There’s an article floating about the mediasphere re China halting coal in capitulating to CC concerns/international pressure.  

Good evening Tip, Liberty. The juxtaposition of your posts have got me to wondering. As always ……

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16 hours ago, LibertyBell said:

NYC just signed an agreement with Canada for power sharing to be 100% renewable energy in NYC govt by 2025 and the mayor and governor both announced urban farms which will lower air pollution and improve the greenery all around the city the city will be 30% greenery by 2030!

Great ...all they need then would be to clean up the shit stained turpitude down on the streets -

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On 9/19/2021 at 3:37 PM, Typhoon Tip said:

Makes sense in that they are closest evolution of branched ancestors, That behavioral tendencies may be recognizable… Still there’s a huge scale in degree of complexity and sophistication difference there. 
 

As far as the sardonic take on that other group of people … heh, I wonder if they subjected chimpanzees two a completely non-challenged life of utter provisional subsistence what kind of behavioral differences would they exhibit that differentiates them from their own immediate progenitor parents

That made me picture a bunch of slow humans nodding in rhythm to the sound of music in their headsets, sitting on park benches aimlessly sipping on their diet cokes and munching on processed fast food as their brain cells slowly die off....

 

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On 9/20/2021 at 12:15 PM, Typhoon Tip said:

Preaching to the choir perhaps ... but, I have impassioned that message regarding the health and safety aspect of "big heat," as well as my frustration in why it is not recognized in the pantheon of weather threats:   Floods, Tornadoes, Blizzards, Hurricanes, and Lightning,  for years.    There should be, temperature extremes, added to that list.  ...and it is empirical too!  Heat kills more annually, direct or indirect, than all these combined.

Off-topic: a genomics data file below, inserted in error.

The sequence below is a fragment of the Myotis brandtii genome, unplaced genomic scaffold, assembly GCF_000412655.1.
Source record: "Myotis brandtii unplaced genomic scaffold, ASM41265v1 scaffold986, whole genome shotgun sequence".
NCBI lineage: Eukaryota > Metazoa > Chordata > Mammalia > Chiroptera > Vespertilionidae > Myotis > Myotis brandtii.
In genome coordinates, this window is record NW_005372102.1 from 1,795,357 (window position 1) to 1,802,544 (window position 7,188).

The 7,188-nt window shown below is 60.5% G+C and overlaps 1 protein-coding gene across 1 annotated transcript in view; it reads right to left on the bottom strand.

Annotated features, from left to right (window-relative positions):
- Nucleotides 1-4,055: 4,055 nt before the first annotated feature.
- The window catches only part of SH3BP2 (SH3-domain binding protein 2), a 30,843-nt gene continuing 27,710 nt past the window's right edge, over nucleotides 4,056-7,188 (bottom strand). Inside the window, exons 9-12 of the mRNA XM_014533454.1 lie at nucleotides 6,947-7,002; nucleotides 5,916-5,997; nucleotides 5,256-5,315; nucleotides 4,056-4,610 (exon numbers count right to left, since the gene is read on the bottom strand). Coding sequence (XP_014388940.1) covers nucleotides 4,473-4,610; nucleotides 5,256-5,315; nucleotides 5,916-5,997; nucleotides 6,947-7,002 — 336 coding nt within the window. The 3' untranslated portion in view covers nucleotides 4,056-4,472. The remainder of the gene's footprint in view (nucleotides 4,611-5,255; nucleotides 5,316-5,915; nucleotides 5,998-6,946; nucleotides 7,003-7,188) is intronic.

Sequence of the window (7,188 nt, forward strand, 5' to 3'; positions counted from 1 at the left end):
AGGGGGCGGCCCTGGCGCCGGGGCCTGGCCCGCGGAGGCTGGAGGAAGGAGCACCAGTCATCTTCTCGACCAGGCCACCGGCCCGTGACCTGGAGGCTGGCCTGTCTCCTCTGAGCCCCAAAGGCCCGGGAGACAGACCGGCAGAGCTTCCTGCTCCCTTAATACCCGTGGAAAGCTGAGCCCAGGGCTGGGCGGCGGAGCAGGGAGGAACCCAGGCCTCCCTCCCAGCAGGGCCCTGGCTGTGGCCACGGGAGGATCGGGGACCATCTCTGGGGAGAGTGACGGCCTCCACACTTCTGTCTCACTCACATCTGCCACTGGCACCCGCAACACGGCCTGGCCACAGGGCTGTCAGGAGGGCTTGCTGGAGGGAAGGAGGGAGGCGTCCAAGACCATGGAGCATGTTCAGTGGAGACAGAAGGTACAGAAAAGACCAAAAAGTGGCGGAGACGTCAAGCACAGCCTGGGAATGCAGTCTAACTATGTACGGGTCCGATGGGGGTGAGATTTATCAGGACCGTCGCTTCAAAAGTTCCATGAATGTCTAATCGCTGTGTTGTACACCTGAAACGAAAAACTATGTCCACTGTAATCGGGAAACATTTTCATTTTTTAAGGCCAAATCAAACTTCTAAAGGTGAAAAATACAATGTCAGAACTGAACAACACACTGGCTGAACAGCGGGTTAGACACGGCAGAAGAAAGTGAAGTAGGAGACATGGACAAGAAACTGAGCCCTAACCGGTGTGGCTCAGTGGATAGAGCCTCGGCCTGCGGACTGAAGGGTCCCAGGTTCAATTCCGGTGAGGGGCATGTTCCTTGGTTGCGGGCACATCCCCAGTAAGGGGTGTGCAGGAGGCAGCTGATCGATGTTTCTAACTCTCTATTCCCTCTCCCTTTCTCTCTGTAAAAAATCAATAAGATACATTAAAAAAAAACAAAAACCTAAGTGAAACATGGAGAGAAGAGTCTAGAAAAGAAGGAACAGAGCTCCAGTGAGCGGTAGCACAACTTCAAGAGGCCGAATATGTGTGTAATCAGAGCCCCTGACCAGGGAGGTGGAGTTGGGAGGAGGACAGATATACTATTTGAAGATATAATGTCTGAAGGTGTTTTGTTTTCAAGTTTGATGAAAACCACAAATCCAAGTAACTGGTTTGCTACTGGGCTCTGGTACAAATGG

Why?

It's because what we've floated in conjecture.  The average human being responds to what they see, hear ...smell, feel etc.  The 'threat' is not perceived as significant unless it "awes" one of these corporeal "proofs". 

The specter of heat is invisible - ...It can certainly be felt. But the 92 F cumulative morass takes time. And that time seems to lower it's value too much.  But, you know, it's shamefully limiting.  Because we have the ability to engineer our robots to another planet yet have to rely upon such primitive modal response mechanisms. LOL.. kind of funny almost ...

Interview on TWC it looks like the naming of big heat waves might be coming as well as the definition of a "heat season" much like the tropical season.  The goal is to draw more attention to anomalous heat and to warn the public because it is a far bigger killer than tropical systems are.

 

Maybe we will have heat chasers just like we have storm chasers.  I feel a rush when the old thermo hits 100 degrees!

 

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11 hours ago, LibertyBell said:

Interview on TWC it looks like the naming of big heat waves might be coming as well as the definition of a "heat season" much like the tropical season.  The goal is to draw more attention to anomalous heat and to warn the public because it is a far bigger killer than tropical systems are.

 

Maybe we will have heat chasers just like we have storm chasers.  I feel a rush when the old thermo hits 100 degrees!

 

Well boo- yah

                                  .... for a 100 years over due.  But, such is progress -

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15 hours ago, LibertyBell said:

Interview on TWC it looks like the naming of big heat waves might be coming as well as the definition of a "heat season" much like the tropical season.  The goal is to draw more attention to anomalous heat and to warn the public because it is a far bigger killer than tropical systems are.

 

Maybe we will have heat chasers just like we have storm chasers.  I feel a rush when the old thermo hits 100 degrees!

 

Liberty, based on your last sentence, I’m guessing you were exposed to the forky variant. As always …..